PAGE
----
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Wire Jigging!

Ever played a game, Cribbage where you stick plastic pins or pegs into a grid?

I picked up this at a recent stitch and craft show.  For a pound!

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Pins were positioned in a pattern – I attempted to create a tree shape or the clubs symbol from a pack of cards.

The pack consisted of plastic pins, a plastic holed grid (shown above) and some coiled wire.  The device, known as a wire jig is designed such that when the pins or pegs are pushed in, you can begin to wrap the wire around each one.  This proved a bit frustrating as some pegs resisted and popped right back out, so I found myself trying to catch them mid air!

However, with a little effort on my first attempt at using a wire jig, I made this:

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Craft 70/365 a fishy tale!

What can you do with a toothbrush apart from clean your teeth?  I’ve already had a great suggestion from another blogger, Sandra Barth – thanks 🙂
I do have two spare ‘value’ toothbrushes, so could use the remaining one for what you have described (hehe).

First I removed the bristles and sanded the stubs down to a nice smooth edge.
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Then, using a heat gun and my pyrography stand to hold the toothbrush, I gently heated up the handle until it became more flexible. I bent the handle into a position that I liked, giving it a slight curve until it was the right shape to fit snugly around my wrist.

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The handle had to be held in place for several seconds before moving onto another section so that the handle began to form into a bangle.

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After a little more sanding, I chose some brown thread used for beads (so thicker than sewing thread) and wrapped this using a series of knots and ties around the newly formed bangle. Fish were added intermittently for decoration.
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My daughter tried the finished bangle on and seemed pleased with what I had done to a simple toothbrush.
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As promised from earlier post … more fire! Craft 69/356

Craft 69/365  Pewter Casting

As promised from an earlier post:https://squarebird.wordpress.com/2014/03/10/more-fire-art-coming-soon-but-not-pyrography/ you can now find out what all that ‘fire’ blogging was about!
I’m not phased by the sight of a blow torch fired up; a set of gauntlets and wearing goggles but it’s a bit daunting holding a ladle of liquid metal that you have to pour into a small apparture and you can’t quite gauge how much it will hold!
This is the first time I have had a go at this craft.  I have watched plenty of students have a go at different technology processes.  Here is a little intro to pewter casting.  I hope you enjoy it as much as I did trying this out.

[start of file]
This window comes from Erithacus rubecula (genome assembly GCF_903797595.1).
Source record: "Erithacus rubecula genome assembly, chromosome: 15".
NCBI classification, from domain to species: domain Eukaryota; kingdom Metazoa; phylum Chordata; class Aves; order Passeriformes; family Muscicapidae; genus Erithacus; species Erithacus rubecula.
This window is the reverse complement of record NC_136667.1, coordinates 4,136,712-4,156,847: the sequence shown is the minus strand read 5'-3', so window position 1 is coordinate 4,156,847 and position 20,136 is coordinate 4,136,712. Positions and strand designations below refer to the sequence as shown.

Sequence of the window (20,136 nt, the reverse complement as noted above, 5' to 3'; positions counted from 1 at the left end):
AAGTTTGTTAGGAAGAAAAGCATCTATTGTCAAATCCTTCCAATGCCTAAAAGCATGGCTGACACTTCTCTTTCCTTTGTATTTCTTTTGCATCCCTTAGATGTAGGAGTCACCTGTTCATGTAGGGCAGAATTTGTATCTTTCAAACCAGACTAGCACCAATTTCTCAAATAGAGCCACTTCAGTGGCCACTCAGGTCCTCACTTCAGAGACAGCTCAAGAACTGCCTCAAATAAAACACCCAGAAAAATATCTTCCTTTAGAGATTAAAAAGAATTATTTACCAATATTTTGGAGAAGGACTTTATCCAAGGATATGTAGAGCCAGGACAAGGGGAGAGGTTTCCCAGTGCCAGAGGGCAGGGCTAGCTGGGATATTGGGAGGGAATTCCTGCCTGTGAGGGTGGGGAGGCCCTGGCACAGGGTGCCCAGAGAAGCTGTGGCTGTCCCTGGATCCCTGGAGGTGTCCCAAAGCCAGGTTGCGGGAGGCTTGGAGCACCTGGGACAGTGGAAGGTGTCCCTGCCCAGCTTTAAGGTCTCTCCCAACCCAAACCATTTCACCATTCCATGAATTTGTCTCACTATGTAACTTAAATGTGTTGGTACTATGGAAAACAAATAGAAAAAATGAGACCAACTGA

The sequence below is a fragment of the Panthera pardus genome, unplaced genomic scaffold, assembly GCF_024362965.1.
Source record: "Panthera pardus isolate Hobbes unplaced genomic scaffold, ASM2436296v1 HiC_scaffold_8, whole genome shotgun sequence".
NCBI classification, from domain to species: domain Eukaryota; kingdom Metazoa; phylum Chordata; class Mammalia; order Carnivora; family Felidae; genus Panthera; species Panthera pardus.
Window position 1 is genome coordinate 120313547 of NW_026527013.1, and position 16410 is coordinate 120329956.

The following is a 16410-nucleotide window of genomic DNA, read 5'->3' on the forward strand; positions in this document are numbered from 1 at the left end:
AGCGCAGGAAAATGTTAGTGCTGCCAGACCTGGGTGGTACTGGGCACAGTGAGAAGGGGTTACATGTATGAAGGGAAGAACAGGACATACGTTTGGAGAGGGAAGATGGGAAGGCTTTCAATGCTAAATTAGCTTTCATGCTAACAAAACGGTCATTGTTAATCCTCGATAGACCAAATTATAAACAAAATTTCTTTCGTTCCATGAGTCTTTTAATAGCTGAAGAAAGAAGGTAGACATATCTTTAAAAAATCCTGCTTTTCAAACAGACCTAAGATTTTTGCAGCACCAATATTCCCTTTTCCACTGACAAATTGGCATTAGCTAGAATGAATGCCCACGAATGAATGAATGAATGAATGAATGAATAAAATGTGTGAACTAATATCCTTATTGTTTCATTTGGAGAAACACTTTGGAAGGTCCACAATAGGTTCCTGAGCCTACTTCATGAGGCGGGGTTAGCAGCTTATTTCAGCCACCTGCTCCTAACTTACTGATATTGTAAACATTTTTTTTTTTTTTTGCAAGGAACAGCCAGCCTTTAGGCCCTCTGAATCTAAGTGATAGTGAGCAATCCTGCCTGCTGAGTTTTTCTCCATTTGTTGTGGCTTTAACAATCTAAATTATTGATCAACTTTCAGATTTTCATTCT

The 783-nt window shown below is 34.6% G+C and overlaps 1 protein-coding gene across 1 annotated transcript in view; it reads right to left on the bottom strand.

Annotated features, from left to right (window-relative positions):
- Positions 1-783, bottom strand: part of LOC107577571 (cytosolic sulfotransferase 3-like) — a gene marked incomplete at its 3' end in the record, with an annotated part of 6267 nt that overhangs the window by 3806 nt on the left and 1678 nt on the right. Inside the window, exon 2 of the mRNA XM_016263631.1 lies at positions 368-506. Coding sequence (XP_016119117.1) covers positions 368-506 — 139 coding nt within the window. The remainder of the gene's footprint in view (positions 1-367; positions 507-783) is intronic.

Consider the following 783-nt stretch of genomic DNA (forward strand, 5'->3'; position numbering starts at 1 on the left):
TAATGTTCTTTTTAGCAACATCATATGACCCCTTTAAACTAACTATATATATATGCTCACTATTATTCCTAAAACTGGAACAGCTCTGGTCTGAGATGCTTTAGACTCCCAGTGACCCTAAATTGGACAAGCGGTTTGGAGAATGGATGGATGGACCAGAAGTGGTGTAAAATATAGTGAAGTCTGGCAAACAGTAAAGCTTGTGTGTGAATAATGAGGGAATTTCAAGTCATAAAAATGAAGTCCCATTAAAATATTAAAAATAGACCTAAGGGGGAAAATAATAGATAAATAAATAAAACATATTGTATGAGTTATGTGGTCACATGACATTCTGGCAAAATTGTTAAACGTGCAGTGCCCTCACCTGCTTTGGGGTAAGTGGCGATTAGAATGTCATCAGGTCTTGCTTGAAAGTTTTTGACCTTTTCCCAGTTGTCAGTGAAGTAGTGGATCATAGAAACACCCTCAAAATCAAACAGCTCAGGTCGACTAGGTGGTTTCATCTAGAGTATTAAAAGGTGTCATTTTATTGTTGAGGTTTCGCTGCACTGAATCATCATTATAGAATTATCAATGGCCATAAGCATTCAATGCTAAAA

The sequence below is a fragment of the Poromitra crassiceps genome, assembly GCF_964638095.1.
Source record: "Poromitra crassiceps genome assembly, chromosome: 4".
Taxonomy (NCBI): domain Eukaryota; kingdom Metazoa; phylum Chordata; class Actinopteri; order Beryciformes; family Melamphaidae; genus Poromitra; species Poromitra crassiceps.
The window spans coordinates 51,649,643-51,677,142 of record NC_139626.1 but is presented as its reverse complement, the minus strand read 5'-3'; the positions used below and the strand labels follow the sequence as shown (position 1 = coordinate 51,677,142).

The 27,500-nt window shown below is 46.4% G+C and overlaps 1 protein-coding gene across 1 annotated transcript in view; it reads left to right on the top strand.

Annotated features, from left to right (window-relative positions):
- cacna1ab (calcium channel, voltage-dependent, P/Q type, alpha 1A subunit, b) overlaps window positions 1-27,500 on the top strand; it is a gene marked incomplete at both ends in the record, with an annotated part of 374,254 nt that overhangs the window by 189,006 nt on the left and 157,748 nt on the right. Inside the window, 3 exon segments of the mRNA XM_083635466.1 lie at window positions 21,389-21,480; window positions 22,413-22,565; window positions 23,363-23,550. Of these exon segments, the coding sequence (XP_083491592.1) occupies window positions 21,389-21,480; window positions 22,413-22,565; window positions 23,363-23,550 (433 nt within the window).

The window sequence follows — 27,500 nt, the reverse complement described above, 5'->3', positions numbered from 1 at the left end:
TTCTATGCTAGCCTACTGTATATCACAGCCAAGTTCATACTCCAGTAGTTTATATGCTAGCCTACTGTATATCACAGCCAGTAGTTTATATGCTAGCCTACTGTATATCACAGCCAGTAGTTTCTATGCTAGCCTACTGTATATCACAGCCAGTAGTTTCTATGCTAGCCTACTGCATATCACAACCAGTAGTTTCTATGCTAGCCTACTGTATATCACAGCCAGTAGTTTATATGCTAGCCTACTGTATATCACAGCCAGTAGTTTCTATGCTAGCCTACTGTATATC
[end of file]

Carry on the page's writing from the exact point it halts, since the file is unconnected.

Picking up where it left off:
Fortunately my husband has his own forge, blacksmith qualifications and so on; I had someone who knew what he was doing to guide me through the process and let me have a go.

I started off by drawing a frame around my piece of wood and then sketched out a very basic outline.  I want to have another go at this, but for now, I drew out a shape of a bird and a tree.  The larger part is the area that the liquid pewter is poured into.

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The wood was then placed in front of a thin cutting blade.  As the blade only travels in one direction, I had to shift the wood to the position I wanted.  This meant not rushing it!  My husband suggested drilling the ends of the branches to create holes and this allowed more maneuverability with the blade.  I also worked in triangle formations; cutting small segments out of the centre before heading along the branches.

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Once the shape had been carefully cut out, I sanded the cutting marks away to form a smooth edge.  This was so that when the pewter ran into the grooves it wouldn’t need much filing afterwards.  Then the stencil was glued to another piece of wood.

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This is the bird…

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and this is the tree …

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A wood block was placed either side of these two pieces of wood in preparation for going in the vice.

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The four pieces are clamped into a vice firmly.

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Once secured in the vice with the opening part of the cut out at the top, the pewter was heated up.  Very importantly, goggles and gauntlets are worn.  Both my husband and I wore boots to protect our feet too.

It didn’t take long for the pewter to start looking like something out of The Terminator when it begins to slide and melt in the ladle!

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Then the pewter was poured quickly but carefully into the top end of the cutout.

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The pewter is left to harden for a few minutes inside the four pieces of wood and once cool, the wood is separated.  It’s then possible to lift the pewter out of its ‘stencil’.

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Edges can bit a bit rough, so filing is necessary to get that smooth finish.  I liked the tree the way it was and didn’t even snap off the excess pewter as it was able to stand up.  However, I wanted to make some sort of pendant with the bird and so this needed a bit more work.